You learn it’s not about you at all. . . . There’s nothing you can do. You have to accept that it’s not about you at all.
—HERBERT “PUG” WINOKUR, FORMER BOARD MEMBER, ENRON CORPORATION, QUOTING A FRIEND’S ADVICE IN 2001
HERBERT “PUG” WINOKUR AFTER THE STORM
In the corporate world, “Enron” packs the punch of a four-letter word. Since the company’s bankruptcy filing in late 2001, its name and crooked E logo have become synonymous with management fraud, an inflated stock that dissolved into worthlessness, and top executives who went to jail. Employees who held stock options or shares in the company lost not only their jobs, but also their pensions and their life savings.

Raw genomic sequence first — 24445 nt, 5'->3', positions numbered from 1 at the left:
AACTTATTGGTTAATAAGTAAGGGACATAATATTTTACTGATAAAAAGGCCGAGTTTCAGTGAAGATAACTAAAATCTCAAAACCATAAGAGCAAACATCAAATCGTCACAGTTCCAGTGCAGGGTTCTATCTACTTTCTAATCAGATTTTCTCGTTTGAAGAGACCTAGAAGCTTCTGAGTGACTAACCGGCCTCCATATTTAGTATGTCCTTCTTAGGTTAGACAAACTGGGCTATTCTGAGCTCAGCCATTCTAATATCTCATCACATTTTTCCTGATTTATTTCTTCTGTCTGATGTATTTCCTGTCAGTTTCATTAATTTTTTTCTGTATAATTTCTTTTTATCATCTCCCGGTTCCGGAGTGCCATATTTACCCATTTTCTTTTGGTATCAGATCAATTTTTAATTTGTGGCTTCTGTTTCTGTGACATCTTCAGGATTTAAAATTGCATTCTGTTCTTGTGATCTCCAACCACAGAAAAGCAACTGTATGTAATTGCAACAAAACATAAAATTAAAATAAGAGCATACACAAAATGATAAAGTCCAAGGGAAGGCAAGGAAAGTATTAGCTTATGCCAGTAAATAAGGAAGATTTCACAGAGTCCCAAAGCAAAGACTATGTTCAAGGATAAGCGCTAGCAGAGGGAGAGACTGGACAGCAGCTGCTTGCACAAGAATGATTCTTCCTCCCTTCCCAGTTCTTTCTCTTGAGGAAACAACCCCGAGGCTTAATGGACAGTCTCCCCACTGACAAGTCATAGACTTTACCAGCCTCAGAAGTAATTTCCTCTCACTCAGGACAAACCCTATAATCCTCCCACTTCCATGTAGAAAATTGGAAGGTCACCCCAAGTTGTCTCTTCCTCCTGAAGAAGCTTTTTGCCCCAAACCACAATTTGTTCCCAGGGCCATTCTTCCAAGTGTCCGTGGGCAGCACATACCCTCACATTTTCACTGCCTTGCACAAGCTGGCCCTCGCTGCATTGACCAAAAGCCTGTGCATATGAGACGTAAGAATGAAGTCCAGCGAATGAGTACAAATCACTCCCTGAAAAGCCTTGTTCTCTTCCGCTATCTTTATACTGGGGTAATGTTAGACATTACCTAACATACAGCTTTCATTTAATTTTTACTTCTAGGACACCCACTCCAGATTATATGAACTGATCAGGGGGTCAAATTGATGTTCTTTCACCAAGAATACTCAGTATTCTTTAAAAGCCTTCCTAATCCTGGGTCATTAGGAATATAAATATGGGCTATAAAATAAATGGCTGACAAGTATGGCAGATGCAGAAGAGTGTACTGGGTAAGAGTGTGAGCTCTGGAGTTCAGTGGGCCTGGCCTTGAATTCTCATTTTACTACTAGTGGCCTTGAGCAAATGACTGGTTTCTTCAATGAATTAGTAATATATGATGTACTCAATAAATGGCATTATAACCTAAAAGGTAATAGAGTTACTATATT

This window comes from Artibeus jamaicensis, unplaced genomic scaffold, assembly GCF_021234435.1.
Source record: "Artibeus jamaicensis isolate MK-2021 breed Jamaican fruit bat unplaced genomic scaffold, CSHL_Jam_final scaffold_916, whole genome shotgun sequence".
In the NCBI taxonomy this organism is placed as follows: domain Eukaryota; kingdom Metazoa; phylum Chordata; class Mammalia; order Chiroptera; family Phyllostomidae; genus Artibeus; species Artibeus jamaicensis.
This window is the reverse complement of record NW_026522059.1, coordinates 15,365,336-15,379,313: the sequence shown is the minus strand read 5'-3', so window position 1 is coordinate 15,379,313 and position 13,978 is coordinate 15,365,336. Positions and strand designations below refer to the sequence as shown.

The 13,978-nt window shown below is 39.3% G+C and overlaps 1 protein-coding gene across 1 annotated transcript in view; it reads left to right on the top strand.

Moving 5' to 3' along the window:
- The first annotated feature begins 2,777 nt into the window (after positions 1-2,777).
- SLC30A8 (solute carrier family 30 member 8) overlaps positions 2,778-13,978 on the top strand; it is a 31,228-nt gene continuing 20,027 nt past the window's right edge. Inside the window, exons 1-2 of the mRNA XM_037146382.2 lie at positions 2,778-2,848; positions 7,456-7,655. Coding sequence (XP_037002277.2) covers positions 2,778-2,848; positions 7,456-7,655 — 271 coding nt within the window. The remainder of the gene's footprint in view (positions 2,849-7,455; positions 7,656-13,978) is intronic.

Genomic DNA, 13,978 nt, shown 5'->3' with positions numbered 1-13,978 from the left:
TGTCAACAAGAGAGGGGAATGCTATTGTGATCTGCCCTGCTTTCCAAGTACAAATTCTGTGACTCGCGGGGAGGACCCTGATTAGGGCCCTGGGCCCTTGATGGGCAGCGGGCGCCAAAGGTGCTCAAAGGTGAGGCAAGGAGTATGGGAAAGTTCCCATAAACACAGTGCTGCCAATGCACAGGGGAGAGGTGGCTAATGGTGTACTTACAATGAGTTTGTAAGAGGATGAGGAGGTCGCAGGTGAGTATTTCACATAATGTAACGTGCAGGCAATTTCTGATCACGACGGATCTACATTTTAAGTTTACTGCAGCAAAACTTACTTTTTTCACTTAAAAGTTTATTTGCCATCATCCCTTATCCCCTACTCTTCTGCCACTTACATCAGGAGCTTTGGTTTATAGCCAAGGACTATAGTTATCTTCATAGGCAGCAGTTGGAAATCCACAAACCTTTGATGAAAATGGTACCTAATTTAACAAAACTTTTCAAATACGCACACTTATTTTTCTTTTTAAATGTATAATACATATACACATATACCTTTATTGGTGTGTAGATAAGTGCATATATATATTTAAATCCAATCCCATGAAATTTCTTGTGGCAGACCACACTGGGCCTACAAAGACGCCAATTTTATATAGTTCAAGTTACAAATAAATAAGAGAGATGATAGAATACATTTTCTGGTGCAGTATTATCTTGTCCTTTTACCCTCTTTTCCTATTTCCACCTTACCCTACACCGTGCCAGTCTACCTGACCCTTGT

In the public mind, including much of the media, Enron was so ...